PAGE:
North Korea says it conducted successful test of multiple rocket launchers

SEOUL (Reuters) - North Korean state news agency KCNA said on Friday another test of super-large multiple rocket launchers a day earlier had been a success, but the test drew protests from neighboring Japan and South Korea.

People watch a TV broadcast showing a file footage for a news report on North Korea firing two projectiles, possibly missiles, into the sea between the Korean peninsula and Japan, in Seoul, South Korea, October 31, 2019. REUTERS/Heo Ran

KCNA said the latest test of the “super-large multiple rocket launchers”, following two tests of the same weapon in August and September overseen by North Korean leader Kim Jong Un, indicated the progress of Pyongyang’s weapons development while talks with the United States remain in limbo.

The success of the tests was reported immediately and Kim expressed satisfaction and congratulated the scientists who had developed the weapon, KCNA said, suggesting that Kim was not at the site for Thursday afternoon’s test.

North Korea’s state newspaper, Rodong Sinmun, showed a photo of the multiple rocket launcher surrounded by yellow flames and smoke.

Thursday’s test verified that the “continuous fire system” of the multiple rocket launchers was able to “totally destroy” a group target of the enemy by a surprise strike, KCNA said.

Japanese Chief Cabinet Secretary Yoshihide Suga said North Korea’s latest test, which he described as a missile launch, was against United Nations resolutions and was “extremely regrettable”. Suga said Japan had protested to North Korea over the missile launch.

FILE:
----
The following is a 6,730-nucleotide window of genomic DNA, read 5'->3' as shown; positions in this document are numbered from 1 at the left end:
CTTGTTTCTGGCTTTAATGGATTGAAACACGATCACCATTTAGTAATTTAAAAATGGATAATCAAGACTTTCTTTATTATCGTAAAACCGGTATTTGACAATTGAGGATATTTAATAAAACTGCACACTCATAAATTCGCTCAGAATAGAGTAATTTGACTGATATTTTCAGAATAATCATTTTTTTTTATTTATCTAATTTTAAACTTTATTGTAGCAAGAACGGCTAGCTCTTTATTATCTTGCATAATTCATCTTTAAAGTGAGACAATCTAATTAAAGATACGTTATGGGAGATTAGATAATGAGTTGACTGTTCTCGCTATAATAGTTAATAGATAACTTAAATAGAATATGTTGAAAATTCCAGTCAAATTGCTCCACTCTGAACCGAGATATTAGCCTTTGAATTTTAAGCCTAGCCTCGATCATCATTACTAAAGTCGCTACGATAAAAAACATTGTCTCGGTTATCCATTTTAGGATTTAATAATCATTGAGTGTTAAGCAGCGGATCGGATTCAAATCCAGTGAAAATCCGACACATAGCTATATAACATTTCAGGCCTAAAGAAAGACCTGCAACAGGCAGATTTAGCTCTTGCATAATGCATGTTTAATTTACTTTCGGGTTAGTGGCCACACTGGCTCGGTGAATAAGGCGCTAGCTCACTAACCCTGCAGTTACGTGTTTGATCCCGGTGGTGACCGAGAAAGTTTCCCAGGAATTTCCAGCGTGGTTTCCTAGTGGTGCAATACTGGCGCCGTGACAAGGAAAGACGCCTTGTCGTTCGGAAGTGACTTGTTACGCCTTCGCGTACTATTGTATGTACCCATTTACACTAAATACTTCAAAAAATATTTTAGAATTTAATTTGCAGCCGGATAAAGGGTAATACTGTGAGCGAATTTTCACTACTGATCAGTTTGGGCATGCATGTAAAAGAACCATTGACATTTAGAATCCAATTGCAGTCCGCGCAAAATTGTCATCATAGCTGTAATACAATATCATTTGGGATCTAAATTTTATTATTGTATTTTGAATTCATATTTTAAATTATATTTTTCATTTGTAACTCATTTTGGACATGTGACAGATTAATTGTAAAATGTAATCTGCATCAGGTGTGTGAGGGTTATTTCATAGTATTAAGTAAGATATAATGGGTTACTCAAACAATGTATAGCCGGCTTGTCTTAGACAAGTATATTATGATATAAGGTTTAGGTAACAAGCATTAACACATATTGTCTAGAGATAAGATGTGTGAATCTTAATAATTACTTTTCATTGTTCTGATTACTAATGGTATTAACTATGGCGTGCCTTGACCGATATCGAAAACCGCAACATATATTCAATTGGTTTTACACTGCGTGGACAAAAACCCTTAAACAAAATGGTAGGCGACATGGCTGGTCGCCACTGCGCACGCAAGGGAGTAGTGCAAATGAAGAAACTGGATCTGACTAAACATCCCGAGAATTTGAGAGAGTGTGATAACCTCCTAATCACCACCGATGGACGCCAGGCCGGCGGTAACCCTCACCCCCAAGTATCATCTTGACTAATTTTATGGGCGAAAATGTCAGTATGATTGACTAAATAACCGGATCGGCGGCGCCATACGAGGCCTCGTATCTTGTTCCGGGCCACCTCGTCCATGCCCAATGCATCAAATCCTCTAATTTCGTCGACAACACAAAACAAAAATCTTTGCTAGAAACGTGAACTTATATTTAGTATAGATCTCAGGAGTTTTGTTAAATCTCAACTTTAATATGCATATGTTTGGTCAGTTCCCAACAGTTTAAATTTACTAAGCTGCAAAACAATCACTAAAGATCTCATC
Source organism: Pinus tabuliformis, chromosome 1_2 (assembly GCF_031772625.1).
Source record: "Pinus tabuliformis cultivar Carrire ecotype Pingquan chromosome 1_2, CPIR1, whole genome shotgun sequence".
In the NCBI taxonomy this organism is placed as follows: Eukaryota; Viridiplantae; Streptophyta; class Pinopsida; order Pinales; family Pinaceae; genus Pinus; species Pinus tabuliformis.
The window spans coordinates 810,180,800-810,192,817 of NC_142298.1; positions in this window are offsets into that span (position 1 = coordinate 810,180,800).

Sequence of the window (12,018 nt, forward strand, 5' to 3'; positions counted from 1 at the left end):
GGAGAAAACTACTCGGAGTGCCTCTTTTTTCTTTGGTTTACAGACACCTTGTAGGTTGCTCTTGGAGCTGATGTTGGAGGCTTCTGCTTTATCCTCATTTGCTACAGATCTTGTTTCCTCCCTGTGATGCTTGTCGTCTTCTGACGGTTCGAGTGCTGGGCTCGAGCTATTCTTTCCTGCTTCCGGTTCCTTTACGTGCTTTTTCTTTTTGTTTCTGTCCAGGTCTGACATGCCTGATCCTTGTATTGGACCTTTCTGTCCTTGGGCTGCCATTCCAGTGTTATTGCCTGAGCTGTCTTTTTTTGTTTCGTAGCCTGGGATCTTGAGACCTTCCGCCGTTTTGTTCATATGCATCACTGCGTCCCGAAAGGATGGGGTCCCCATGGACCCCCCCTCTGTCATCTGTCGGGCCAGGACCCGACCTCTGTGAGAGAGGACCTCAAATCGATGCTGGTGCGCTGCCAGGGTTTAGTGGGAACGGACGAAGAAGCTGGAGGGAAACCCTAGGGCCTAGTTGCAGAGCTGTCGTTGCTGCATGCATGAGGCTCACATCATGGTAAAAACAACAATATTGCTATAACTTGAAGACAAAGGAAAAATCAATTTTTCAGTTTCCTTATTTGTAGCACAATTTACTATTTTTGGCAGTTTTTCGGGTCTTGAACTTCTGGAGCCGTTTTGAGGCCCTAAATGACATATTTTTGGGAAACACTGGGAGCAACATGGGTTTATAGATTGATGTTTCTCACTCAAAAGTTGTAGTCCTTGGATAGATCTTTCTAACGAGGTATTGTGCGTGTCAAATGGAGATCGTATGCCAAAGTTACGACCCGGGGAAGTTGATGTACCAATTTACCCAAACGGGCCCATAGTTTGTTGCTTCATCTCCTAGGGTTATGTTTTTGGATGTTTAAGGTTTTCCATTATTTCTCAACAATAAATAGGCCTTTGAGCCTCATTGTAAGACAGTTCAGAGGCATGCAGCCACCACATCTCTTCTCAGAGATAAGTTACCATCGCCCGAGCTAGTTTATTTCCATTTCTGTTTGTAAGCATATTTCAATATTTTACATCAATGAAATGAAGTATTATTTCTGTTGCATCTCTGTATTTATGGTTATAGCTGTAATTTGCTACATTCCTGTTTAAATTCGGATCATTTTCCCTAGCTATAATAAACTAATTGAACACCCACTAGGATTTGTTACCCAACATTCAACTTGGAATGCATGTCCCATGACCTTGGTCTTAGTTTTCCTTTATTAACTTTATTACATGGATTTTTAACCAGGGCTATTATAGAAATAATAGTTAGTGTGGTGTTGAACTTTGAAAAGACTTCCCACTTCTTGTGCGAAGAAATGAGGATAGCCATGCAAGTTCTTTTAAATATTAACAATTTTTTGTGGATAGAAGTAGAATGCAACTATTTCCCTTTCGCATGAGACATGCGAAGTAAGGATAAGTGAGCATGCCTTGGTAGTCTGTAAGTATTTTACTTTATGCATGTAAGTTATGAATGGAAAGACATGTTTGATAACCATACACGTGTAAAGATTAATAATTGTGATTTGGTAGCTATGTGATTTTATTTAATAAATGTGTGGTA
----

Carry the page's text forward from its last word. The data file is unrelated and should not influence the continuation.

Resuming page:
Republican U.S. Senator Cory Gardner, chairman of the Senate Foreign Relations Subcommittee on East Asia, the Pacific, and International Cybersecurity Policy, said North Korea was “engaged in increasingly escalatory behavior”.

“This launch and continued North Korean aggression underscore the need for the Trump Administration to re-commit to the maximum pressure policy” and for Congress to impose additional sanctions against Kim’s government, Gardner said in a statement.

However, South Korea’s national security adviser Chung Eui-yong said the North’s missile launches do not pose “very grave threats”.

“We’re also test-firing missiles, no less than North Korea does,” he told a parliamentary session. “Our missile defense and intercept capabilities are absolutely superior to theirs.”

The weapons test was the first since one day of talks between the United States and North Korea in Sweden ended without an agreement on Oct. 5. It came as North Korea repeatedly emphasizes an end-of-the-year deadline that Kim set for denuclearization talks with Washington.

The situation on the Korean Peninsula is at a critical stage, Chinese Foreign Ministry spokesman Geng Shuang told reporters at a daily news briefing on Friday. All sides should work toward a peaceful resolution of the issue, he said.

KCNA said last month that while Kim and U.S. President Donald Trump have a “special” relationship, policymakers in Washington were “hostile to the DPRK for no reason”. North Korea’s official name is the Democratic People’s Republic of Korea.

Reporting by Joyce Lee; Additional reporting by Hyonhee Shin in Seoul, Kaori Kaneko in Tokyo, David Brunnstrom in Washington and Gabriel Crossley in Beijing; Editing by Chris Reese, Peter Cooney and Paul Tait/Mark Heinrich